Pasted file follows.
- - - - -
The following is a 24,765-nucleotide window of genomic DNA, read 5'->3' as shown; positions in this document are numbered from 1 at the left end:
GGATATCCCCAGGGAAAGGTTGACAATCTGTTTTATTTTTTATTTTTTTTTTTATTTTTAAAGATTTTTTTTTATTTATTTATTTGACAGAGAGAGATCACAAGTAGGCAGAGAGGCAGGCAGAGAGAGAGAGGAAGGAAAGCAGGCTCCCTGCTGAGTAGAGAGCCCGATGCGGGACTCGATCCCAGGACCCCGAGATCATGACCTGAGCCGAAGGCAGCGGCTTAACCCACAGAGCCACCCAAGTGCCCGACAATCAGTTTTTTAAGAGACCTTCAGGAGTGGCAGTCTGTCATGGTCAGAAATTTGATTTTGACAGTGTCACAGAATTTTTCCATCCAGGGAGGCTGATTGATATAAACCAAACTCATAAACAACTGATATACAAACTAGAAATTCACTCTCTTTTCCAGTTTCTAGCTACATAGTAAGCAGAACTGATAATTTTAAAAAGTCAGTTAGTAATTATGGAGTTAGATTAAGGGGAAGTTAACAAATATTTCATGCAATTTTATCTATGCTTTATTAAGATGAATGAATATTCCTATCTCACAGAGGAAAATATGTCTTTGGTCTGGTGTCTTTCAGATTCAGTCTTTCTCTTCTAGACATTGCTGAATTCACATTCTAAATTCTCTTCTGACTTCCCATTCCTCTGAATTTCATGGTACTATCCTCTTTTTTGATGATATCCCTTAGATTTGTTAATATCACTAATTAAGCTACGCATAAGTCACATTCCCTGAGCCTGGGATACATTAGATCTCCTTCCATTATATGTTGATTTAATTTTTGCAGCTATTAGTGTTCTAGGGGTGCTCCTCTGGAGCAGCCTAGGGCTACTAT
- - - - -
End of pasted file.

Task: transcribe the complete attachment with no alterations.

The following is a 24,765-nucleotide window of genomic DNA, read 5'->3' as shown; positions in this document are numbered from 1 at the left end:
GGATATCCCCAGGGAAAGGTTGACAATCTGTTTTATTTTTTATTTTTTTTTTTATTTTTAAAGATTTTTTTTTATTTATTTATTTGACAGAGAGAGATCACAAGTAGGCAGAGAGGCAGGCAGAGAGAGAGAGGAAGGAAAGCAGGCTCCCTGCTGAGTAGAGAGCCCGATGCGGGACTCGATCCCAGGACCCCGAGATCATGACCTGAGCCGAAGGCAGCGGCTTAACCCACAGAGCCACCCAAGTGCCCGACAATCAGTTTTTTAAGAGACCTTCAGGAGTGGCAGTCTGTCATGGTCAGAAATTTGATTTTGACAGTGTCACAGAATTTTTCCATCCAGGGAGGCTGATTGATATAAACCAAACTCATAAACAACTGATATACAAACTAGAAATTCACTCTCTTTTCCAGTTTCTAGCTACATAGTAAGCAGAACTGATAATTTTAAAAAGTCAGTTAGTAATTATGGAGTTAGATTAAGGGGAAGTTAACAAATATTTCATGCAATTTTATCTATGCTTTATTAAGATGAATGAATATTCCTATCTCACAGAGGAAAATATGTCTTTGGTCTGGTGTCTTTCAGATTCAGTCTTTCTCTTCTAGACATTGCTGAATTCACATTCTAAATTCTCTTCTGACTTCCCATTCCTCTGAATTTCATGGTACTATCCTCTTTTTTGATGATATCCCTTAGATTTGTTAATATCACTAATTAAGCTACGCATAAGTCACATTCCCTGAGCCTGGGATACATTAGATCTCCTTCCATTATATGTTGATTTAATTTTTGCAGCTATTAGTGTTCTAGGGGTGCTCCTCTGGAGCAGCCTAGGGCTACTAT